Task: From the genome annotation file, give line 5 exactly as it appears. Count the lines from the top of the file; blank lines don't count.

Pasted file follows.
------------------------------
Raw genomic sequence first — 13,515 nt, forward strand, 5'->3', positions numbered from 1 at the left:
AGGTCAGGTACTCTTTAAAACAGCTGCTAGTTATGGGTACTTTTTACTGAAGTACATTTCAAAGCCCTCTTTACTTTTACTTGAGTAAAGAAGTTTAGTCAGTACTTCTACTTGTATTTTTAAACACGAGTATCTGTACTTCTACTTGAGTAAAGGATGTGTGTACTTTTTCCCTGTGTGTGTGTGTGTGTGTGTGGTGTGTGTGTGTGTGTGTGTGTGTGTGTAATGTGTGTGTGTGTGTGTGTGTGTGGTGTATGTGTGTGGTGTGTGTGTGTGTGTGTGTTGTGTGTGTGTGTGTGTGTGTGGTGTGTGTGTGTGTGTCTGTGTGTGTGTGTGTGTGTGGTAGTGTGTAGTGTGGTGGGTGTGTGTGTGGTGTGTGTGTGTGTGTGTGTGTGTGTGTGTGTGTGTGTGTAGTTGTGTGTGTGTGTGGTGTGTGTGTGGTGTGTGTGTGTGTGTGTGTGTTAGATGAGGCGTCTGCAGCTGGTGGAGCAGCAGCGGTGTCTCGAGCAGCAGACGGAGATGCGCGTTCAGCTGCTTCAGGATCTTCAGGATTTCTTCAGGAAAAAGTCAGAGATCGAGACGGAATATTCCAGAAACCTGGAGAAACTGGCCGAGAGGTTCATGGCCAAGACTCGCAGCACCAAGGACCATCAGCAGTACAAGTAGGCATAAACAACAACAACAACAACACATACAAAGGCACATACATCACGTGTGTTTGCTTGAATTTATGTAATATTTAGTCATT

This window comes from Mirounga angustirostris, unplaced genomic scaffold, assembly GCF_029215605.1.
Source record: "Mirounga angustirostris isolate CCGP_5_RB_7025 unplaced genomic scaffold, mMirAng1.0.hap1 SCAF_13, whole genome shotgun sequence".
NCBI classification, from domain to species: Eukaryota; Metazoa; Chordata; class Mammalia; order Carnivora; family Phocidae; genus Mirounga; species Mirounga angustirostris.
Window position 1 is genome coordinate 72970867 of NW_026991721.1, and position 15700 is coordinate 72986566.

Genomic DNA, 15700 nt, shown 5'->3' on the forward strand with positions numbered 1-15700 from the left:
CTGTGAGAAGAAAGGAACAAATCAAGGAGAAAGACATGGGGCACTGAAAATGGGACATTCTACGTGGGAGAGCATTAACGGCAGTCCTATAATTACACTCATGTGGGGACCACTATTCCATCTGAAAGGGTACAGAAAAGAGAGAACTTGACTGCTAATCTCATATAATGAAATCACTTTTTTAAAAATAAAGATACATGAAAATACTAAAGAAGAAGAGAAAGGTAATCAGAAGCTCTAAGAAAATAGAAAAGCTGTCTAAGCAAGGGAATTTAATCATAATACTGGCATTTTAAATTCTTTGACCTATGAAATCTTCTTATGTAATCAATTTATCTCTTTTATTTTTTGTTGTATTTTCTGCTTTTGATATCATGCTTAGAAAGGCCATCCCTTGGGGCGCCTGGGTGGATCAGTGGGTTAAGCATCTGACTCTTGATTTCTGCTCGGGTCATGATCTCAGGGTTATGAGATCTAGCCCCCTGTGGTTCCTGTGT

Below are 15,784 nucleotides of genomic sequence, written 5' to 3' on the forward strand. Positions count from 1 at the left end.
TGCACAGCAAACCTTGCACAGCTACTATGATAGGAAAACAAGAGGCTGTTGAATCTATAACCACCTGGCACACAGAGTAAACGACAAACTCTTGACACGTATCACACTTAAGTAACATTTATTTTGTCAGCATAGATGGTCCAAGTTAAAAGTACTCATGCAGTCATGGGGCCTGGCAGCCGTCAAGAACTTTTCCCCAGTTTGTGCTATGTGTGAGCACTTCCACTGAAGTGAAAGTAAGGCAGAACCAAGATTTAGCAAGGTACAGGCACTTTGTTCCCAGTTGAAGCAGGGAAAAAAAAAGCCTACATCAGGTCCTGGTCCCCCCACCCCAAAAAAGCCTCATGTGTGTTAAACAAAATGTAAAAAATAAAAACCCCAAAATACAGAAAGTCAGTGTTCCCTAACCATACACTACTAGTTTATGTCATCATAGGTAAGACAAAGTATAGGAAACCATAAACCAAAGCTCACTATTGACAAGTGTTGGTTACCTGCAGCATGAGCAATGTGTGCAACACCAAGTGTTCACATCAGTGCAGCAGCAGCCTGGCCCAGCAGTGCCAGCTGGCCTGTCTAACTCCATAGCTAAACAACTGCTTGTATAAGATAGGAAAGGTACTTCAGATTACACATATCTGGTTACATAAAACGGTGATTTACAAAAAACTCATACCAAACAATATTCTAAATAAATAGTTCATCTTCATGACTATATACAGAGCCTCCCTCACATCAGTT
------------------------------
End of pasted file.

NCBI classification, from domain to species: Eukaryota; Metazoa; Chordata; class Mammalia; order Carnivora; family Phocidae; genus Mirounga; species Mirounga angustirostris.